When COVID-19 shut down schools around the world last March, it launched an unprecedented experiment in education with a billion students as participants. At the heart of this experiment is the home computer, the new conduit to teachers, classmates and learning. Supporters of digital education say that the pandemic offers a much-needed opportunity to rethink our approach to learning for the first time in over a century. They argue that digital learning is the wave of the future and that students in virtual classrooms connected through a computer and the internet will learn more quickly, retain more information, connect to an extraordinary library of resources, and arm themselves with the knowledge and skills needed to solve the problems of the 21st century. By contrast, critics of distant learning believe we should be concerned not only about the inequitable access to the digital tools that support online learning - the real threat to education is the computer itself. Screen-based learning doesn’t place the same cognitive demands on students as the physical classroom and negatively impacts the reading and reasoning abilities that foster lifelong critical thinking skills. They argue that if the global experiment in distant learning continues, we are going to witness a steep decline in the educational attainment of hundreds of millions of children the world over.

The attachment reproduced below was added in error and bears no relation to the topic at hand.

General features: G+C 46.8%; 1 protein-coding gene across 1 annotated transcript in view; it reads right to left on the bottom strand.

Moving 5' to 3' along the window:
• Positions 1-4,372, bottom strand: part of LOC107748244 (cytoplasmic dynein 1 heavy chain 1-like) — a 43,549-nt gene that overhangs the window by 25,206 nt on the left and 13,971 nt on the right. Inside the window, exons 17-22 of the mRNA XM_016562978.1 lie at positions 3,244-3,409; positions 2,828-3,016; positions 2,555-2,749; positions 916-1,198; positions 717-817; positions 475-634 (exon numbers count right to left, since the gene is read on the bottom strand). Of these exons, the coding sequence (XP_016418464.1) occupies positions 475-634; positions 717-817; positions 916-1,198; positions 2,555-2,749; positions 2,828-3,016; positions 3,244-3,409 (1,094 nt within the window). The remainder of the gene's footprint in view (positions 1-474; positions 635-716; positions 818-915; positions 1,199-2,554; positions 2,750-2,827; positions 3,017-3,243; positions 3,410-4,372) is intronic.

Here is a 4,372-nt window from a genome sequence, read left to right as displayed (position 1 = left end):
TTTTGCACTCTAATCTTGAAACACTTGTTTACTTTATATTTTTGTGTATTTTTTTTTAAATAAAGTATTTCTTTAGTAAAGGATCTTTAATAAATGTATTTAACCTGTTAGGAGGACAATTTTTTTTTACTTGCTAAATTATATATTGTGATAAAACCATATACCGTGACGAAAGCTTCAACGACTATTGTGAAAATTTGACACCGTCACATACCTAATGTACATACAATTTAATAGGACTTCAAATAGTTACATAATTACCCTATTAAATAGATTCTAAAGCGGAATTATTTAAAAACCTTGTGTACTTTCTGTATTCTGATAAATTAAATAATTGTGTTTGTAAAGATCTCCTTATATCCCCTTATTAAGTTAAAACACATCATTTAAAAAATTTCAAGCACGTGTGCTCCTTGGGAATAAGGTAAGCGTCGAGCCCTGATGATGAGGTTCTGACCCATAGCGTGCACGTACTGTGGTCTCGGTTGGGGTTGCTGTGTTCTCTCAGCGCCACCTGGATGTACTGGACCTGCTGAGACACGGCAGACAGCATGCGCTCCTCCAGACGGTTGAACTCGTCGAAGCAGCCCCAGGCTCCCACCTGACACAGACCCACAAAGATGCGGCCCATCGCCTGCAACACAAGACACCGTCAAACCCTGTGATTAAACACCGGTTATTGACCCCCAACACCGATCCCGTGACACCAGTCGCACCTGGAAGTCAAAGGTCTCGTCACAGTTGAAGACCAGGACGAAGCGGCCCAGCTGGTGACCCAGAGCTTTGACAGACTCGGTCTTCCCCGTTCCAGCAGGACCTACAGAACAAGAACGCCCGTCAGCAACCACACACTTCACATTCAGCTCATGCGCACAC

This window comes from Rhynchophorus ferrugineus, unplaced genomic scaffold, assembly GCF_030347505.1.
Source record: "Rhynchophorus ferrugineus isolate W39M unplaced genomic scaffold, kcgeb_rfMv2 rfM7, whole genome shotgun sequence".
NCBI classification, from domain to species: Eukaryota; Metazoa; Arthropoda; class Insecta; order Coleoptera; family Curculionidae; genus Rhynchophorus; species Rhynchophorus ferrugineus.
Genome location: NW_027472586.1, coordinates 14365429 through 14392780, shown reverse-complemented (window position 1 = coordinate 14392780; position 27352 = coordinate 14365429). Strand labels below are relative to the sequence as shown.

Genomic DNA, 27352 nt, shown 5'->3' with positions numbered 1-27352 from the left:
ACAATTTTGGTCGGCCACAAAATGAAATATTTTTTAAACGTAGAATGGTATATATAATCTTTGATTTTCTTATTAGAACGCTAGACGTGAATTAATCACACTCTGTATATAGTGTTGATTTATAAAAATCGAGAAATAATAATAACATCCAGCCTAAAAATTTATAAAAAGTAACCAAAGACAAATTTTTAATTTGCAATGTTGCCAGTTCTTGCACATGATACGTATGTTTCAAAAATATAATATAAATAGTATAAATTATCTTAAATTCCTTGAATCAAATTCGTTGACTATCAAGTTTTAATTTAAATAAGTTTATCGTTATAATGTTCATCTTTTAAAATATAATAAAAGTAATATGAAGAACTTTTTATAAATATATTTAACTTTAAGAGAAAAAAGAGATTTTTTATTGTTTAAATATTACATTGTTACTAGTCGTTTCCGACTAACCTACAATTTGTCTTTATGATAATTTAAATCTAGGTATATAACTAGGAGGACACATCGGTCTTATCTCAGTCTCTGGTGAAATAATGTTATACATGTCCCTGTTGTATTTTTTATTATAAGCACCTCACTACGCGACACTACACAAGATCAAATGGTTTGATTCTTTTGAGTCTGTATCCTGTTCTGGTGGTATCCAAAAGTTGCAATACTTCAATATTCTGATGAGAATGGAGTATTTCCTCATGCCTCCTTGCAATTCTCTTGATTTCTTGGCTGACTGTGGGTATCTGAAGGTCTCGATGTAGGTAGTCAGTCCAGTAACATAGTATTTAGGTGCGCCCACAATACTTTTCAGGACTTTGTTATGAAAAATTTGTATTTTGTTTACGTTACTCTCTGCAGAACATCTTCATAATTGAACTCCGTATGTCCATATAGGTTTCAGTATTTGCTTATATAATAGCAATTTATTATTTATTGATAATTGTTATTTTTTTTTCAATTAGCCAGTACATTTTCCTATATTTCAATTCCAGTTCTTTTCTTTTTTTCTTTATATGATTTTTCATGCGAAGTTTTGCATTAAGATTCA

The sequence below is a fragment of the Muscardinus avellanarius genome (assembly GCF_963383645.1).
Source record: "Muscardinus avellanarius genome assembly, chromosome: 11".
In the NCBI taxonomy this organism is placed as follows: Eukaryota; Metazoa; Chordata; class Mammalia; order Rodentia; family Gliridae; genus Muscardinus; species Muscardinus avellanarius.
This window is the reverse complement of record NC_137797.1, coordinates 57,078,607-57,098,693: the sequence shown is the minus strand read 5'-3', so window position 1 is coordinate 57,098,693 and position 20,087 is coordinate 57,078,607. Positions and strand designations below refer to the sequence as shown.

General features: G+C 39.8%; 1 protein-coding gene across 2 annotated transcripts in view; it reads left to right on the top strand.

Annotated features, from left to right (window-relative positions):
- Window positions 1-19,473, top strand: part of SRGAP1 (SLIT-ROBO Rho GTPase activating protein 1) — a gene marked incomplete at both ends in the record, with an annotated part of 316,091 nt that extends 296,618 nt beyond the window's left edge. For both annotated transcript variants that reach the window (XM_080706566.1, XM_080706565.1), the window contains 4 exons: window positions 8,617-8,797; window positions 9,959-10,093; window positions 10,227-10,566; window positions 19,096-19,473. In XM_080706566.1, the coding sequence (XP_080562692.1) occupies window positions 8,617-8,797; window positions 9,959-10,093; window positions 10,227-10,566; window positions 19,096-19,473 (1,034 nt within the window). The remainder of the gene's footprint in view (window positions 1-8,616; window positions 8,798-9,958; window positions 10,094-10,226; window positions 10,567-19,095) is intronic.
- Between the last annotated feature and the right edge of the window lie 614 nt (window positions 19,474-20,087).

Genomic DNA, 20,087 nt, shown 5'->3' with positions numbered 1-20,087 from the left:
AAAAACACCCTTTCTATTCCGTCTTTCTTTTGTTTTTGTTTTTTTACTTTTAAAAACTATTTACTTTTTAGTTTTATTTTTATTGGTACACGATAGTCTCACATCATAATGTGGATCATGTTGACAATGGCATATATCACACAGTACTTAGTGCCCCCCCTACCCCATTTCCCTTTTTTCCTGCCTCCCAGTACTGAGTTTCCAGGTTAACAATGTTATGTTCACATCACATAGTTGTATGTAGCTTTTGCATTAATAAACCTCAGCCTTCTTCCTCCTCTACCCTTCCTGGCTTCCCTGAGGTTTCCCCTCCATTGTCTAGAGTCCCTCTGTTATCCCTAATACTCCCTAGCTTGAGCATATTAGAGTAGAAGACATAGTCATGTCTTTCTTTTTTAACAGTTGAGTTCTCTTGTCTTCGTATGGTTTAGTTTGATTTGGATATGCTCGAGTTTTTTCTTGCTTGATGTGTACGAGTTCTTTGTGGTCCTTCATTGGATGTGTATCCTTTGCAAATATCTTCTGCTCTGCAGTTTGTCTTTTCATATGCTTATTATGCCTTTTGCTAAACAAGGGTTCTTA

Arguing for the motion is Mark Bauerlein, Emeritus Professor of English at Emory University and author of The Dumbest Generation: How the Digital Age Stupefies Young Americans and Jeopardizes our Future.
Arguing against the motion is Caitlin Fisher, Department Chair of Cinema and Media Arts at York University where she is also the Director of the Immersive Storytelling Lab and the Augmented Reality Lab.
Sources: BBC, Arirang News, WJZ, NBC, CNBC, CBS, Ruby Rube
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